Wine Slushies: A True Renaissance Treat

As late summer transforms into early fall and unseasonably warm days leave you parched for a refreshing treat, keep this in mind: you have a mathematician to thank for the best new drink you’ll try this season.

Allow me to explain.

Back in Renaissance Italy, code-maker, playwright and camera obscura enthusiast Giambattista della Porta wanted to figure out how to freeze liquids.  This is long before refrigeration, so prolonging the useful life of ice hauled down from the Alps would have greatly benefitted the fancy people in the courts of the day.  Signor della Porta observed that adding a thickening agent called saltpeter (aka potassium nitrate, which sounds way less appetizing) to a bottle of liquid suspended in snow would freeze the liquid.  This setup was the precursor to your grandmother’s old-fashioned ice cream maker.

I don’t know what the qualifications for sainthood are, but if you discover the modern process for making ice cream, you at least deserve your own national holiday.

Della Porta, being the visionary that he was, immediately applied this innovation to alcohol consumption.  Wine won’t freeze solid at moderately low temperatures due to its alcohol content. Thus, the wine slushy was born!  This refreshing, boozy slush became a huge hit at Renaissance banquets for years before inexplicably being forgotten in the annals of epicurean history.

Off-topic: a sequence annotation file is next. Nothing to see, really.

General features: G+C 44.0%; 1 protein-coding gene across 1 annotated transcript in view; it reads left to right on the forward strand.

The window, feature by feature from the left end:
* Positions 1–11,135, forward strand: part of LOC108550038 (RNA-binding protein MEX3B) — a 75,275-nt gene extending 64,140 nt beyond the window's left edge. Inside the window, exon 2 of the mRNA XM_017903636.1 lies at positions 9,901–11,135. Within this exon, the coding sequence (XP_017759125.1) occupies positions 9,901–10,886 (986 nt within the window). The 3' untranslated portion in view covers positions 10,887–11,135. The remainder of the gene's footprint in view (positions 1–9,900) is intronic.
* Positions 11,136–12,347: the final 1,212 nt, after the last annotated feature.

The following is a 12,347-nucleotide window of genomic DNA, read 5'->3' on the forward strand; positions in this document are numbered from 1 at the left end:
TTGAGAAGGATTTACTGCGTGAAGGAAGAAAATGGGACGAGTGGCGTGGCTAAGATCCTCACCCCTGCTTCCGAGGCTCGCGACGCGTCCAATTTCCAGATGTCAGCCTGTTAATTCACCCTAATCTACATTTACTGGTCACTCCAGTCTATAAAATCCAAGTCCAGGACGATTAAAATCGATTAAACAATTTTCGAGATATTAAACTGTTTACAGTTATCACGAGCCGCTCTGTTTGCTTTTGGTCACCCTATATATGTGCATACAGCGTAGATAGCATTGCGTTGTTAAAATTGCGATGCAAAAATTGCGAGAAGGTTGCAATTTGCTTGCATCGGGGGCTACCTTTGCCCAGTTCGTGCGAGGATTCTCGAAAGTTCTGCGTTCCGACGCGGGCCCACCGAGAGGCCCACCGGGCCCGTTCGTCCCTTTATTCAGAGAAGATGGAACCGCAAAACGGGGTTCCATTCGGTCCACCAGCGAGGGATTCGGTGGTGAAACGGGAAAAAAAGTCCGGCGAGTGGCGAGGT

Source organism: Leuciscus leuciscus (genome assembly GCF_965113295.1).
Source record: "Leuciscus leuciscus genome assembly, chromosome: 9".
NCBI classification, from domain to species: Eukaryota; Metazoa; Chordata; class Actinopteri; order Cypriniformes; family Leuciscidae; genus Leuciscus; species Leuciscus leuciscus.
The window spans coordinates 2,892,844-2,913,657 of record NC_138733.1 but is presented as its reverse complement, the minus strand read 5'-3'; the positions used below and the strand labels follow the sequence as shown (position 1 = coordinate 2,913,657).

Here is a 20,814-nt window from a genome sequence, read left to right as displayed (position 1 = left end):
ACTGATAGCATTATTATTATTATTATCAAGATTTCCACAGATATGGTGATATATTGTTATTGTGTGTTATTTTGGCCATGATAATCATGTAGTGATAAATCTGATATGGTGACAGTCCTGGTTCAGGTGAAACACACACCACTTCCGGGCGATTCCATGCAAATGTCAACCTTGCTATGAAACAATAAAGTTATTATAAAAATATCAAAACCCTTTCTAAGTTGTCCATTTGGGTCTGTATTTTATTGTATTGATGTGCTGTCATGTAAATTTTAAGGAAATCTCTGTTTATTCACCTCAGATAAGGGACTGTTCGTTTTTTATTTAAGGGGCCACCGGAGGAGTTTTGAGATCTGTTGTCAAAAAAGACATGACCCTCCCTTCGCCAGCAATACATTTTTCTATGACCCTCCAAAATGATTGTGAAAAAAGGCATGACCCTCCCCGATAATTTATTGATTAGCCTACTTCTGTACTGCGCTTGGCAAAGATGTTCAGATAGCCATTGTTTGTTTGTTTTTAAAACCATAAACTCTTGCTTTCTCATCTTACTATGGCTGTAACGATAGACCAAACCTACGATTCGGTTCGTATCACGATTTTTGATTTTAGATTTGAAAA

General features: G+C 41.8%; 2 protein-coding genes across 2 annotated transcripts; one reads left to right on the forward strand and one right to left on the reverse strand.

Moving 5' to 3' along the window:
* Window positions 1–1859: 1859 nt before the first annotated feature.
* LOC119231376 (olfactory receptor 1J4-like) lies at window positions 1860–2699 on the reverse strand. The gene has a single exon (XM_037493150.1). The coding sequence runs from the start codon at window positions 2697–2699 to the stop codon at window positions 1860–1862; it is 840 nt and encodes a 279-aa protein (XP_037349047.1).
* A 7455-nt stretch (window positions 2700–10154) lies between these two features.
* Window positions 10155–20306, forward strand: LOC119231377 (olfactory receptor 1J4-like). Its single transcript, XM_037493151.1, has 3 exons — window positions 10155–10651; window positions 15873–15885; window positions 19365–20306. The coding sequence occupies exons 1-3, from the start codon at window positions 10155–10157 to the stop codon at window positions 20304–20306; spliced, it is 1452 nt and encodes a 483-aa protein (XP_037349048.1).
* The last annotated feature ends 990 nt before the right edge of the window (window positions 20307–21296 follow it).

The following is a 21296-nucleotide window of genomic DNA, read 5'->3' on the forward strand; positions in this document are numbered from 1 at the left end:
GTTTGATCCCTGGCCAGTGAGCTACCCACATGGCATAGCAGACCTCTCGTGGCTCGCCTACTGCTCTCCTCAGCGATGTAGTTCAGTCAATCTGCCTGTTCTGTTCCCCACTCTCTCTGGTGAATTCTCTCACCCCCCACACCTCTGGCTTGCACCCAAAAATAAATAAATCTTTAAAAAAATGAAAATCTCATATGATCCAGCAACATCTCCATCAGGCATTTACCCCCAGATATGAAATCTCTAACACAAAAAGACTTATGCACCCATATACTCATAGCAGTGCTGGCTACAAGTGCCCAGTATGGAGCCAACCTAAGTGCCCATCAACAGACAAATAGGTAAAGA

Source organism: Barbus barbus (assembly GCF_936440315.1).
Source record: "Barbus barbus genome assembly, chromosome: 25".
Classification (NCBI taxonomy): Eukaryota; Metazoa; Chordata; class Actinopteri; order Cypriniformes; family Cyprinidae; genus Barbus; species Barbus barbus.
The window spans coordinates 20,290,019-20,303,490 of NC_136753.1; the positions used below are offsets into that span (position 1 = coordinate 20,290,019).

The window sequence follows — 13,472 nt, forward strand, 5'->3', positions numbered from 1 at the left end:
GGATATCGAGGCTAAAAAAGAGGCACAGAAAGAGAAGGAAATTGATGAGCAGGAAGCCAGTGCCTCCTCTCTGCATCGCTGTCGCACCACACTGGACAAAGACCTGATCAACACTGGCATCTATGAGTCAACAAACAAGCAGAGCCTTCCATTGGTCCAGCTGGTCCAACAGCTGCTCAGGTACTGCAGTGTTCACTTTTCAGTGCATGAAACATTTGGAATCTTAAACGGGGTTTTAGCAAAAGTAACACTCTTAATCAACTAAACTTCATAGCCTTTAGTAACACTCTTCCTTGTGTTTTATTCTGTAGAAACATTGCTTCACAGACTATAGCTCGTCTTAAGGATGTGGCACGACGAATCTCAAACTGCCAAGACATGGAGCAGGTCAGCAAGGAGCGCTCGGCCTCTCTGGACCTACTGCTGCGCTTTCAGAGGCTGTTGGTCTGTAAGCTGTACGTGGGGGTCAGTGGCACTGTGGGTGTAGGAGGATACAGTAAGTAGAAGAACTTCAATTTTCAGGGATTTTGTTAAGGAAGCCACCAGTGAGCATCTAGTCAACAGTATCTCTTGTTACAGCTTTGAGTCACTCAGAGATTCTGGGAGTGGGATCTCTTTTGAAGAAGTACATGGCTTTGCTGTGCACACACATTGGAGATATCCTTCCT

Resurrecting the Wine Slushy

If you want to go all-in on a true Renaissance-Faire drink this season, pour a bottle of moderately priced wine (preferably a white or rosé) in your ice cream maker and see what happens.  You might like it, especially if you scoff at sugary cocktails.

If you’re looking for a more festive twist to share with guests on a sultry night, it’s easy to turn your wine slushies into an alcoholic fruit smoothie. Here are three, easy mini-recipes to get you inspired:

White Sparklers: Fill your blender with one part frozen white peaches or nectarines, with the skin removed. Add an equal amount of very cold sparkling white wine such as moscato spumante or prosecco. Blend until smooth-ish.

Rosé-Colored Glasses: Think pink by changing the ingredients above to frozen strawberries or watermelon and a sweet rosé. This one’s so eye-catching that you might forget that it’s for adults only!

Red, Red Berry: Use frozen mixed berries — raspberries, blackberries and blueberries are the classic combo — and a rich red wine. If you can’t find a sweet red, add some sugary fizz with a cup or two of ginger ale to taste. (Amazing photo above from Baking a moment - check them out for a detailed recipe!)

There’s no right or wrong way to make your wine slushy. After all, where would we be if Giambattista della Porta hadn’t strayed from the conventions of his contemporaries?  We’d possibly be living in a world without ice cream, a scenario so terrifying that I am going to skip dinner tonight in lieu of two pints of Ben & Jerry’s.  So, if your interest is sufficiently piqued, join the Renaissance and create your own wine slushy today!

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